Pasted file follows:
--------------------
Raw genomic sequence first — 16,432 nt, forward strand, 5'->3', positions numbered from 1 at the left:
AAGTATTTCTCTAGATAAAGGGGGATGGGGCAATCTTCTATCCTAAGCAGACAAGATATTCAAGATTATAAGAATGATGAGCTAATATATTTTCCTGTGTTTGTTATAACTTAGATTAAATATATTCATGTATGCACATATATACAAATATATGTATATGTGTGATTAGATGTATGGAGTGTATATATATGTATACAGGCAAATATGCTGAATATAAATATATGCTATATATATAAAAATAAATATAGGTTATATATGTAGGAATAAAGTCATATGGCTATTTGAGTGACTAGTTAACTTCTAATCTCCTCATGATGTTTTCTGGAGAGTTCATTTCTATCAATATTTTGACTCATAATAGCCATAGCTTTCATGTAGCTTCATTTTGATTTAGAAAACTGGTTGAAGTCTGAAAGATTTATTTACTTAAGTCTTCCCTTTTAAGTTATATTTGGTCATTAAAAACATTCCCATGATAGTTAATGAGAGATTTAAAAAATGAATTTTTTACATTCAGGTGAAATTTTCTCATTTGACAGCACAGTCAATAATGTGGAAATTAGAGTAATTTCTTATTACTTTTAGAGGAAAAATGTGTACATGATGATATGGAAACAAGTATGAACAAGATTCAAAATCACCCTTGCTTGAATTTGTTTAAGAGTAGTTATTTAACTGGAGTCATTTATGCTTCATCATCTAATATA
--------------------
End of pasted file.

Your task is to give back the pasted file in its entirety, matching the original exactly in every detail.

Raw genomic sequence first — 16,432 nt, forward strand, 5'->3', positions numbered from 1 at the left:
AAGTATTTCTCTAGATAAAGGGGGATGGGGCAATCTTCTATCCTAAGCAGACAAGATATTCAAGATTATAAGAATGATGAGCTAATATATTTTCCTGTGTTTGTTATAACTTAGATTAAATATATTCATGTATGCACATATATACAAATATATGTATATGTGTGATTAGATGTATGGAGTGTATATATATGTATACAGGCAAATATGCTGAATATAAATATATGCTATATATATAAAAATAAATATAGGTTATATATGTAGGAATAAAGTCATATGGCTATTTGAGTGACTAGTTAACTTCTAATCTCCTCATGATGTTTTCTGGAGAGTTCATTTCTATCAATATTTTGACTCATAATAGCCATAGCTTTCATGTAGCTTCATTTTGATTTAGAAAACTGGTTGAAGTCTGAAAGATTTATTTACTTAAGTCTTCCCTTTTAAGTTATATTTGGTCATTAAAAACATTCCCATGATAGTTAATGAGAGATTTAAAAAATGAATTTTTTACATTCAGGTGAAATTTTCTCATTTGACAGCACAGTCAATAATGTGGAAATTAGAGTAATTTCTTATTACTTTTAGAGGAAAAATGTGTACATGATGATATGGAAACAAGTATGAACAAGATTCAAAATCACCCTTGCTTGAATTTGTTTAAGAGTAGTTATTTAACTGGAGTCATTTATGCTTCATCATCTAATATA